Speaking of fun connections, I hope that many of you will enter our ‘guest editor’ competition. Two lucky student or recent graduate winners will guest edit the February edition of this magazine. This includes a planning meeting with the ADAVB comms team, a meeting with me and CEO Matt Hopcraft to discuss the ‘big’ issues, plus a $100 lifestyle benefits voucher each. See page 11 for more information!
Branch Presidents Meeting
Recently I attended my first Branch Presidents Meeting at the ADA in Sydney. These meetings give the branches an opportunity to discuss common issues and share resources. It was uplifting and encouraging to see that all branches were in alignment, and determined to continually improve the advocacy, support and services we provide to our members.
I encourage you to continue to reach out to me to discuss the issues that are affecting you and your patients. I’m here to represent all our members at the branch level and it’s important that we also have a voice on the federal table as well.
Dr Gitika Sanghvi





Facial aesthetics and ethical practice

Getting through a winter in Tasmania can sometimes feel like going through the motions until the first signs of spring have sprung. Last month seemed to have been an exception to the normal routine, with robust discussions in council meetings about body modification in the dental setting. 

It seems ADATas is a pioneering state, being the first to receive a request to provide a position statement on tooth sharpening.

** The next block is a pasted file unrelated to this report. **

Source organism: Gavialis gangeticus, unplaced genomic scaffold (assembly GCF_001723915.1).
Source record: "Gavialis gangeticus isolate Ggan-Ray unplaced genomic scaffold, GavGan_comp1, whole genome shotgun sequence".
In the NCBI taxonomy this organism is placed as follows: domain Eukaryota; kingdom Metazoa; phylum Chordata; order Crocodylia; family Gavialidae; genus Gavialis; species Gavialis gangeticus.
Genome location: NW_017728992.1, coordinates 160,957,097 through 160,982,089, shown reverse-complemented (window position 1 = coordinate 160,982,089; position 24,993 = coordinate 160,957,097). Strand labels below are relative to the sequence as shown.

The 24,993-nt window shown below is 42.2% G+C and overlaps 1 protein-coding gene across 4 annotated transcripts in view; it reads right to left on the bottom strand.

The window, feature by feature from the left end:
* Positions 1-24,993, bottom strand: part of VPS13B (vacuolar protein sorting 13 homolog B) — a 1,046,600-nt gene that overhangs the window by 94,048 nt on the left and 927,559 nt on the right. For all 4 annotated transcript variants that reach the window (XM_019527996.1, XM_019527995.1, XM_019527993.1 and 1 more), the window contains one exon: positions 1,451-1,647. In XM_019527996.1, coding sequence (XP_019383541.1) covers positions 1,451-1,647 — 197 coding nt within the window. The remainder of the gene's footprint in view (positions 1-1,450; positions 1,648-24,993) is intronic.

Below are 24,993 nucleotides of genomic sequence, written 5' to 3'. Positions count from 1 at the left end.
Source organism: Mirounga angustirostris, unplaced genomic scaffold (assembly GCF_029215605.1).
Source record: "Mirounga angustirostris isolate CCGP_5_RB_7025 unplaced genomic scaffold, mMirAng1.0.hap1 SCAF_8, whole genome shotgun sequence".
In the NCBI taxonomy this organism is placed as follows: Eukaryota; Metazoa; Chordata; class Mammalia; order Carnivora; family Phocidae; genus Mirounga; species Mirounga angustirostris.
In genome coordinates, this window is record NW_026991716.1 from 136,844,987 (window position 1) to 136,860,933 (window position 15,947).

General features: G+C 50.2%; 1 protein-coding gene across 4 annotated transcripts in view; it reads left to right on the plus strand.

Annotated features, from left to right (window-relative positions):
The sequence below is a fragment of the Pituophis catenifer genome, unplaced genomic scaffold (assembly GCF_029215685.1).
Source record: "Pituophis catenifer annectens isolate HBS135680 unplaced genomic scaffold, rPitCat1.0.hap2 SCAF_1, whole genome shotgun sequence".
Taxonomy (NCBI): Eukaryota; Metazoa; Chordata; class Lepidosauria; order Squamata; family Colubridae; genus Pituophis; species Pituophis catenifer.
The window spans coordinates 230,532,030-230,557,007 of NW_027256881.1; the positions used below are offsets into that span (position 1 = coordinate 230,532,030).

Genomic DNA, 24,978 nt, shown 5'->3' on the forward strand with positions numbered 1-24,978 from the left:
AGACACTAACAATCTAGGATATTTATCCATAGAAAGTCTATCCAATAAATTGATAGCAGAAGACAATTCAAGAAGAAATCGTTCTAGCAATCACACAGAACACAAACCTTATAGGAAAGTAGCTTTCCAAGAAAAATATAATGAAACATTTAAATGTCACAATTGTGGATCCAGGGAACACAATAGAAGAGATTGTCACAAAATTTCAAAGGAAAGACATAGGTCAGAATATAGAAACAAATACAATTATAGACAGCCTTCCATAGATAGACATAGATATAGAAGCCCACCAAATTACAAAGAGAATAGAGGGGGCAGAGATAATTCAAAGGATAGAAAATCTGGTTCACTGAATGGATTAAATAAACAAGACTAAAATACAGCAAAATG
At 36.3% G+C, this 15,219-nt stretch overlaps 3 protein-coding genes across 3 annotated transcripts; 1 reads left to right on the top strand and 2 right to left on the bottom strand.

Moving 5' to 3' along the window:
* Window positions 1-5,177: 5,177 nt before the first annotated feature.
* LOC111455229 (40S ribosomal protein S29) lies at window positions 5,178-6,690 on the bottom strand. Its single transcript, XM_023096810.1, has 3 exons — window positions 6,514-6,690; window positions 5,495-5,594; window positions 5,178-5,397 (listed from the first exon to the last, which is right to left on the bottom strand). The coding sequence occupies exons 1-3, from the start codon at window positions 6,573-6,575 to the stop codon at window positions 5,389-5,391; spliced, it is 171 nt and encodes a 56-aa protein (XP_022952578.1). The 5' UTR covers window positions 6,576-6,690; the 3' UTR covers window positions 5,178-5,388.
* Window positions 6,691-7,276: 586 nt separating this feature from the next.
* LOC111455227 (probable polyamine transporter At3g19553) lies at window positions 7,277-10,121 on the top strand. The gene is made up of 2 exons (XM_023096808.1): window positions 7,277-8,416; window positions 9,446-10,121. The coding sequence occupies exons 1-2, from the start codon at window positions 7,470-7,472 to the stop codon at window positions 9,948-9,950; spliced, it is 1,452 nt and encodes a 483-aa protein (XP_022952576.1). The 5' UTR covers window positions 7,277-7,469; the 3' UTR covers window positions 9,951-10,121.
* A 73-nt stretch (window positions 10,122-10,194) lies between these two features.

As a person with decorated skin and multiple piercings, it’s an interesting topic to talk through. In an age where dentists are providing ‘facial aesthetic’ treatment, who are we to define what we can do to our appearance? Altering someone’s smile irreversibly to give us a golden ratio of proportions in an otherwise healthy dentition would have a bioethics team talking for days. It’s what we do though, and it’s what people want. When there is informed, validated consent, and both practitioner and patient are aware of the pros and cons, then it’s acceptable practice. Of course, a person carrying out procedures who is not a registered health practitioner is deplorable. 

But how do we determine what ethical practice is when it comes to irreversibly altering someone’s oral cavity? 

It’s a work in progress, but we now have a statement that we hope sits comfortably with both the profession and the public. 

I haven’t seen any patients yet with tongue splitting or teeth sharpened but I’m sure they’re coming. When they come, I’ll be prepared.

Our position statement includes the following:

The ADATas does not recommend the irreversible body modification of the oral cavity, including the natural dentition, other than by a registered dental professional

Persons who have undergone body modification of the oral cavity should maintain regular contact with a registered dental professional to monitor and manage consequences of the damaged oral cavity

Governments must legislate safety standards to ensure that body modification can only be performed by adequately trained and indemnified persons in a safe environment.

Dr Angie Nilsson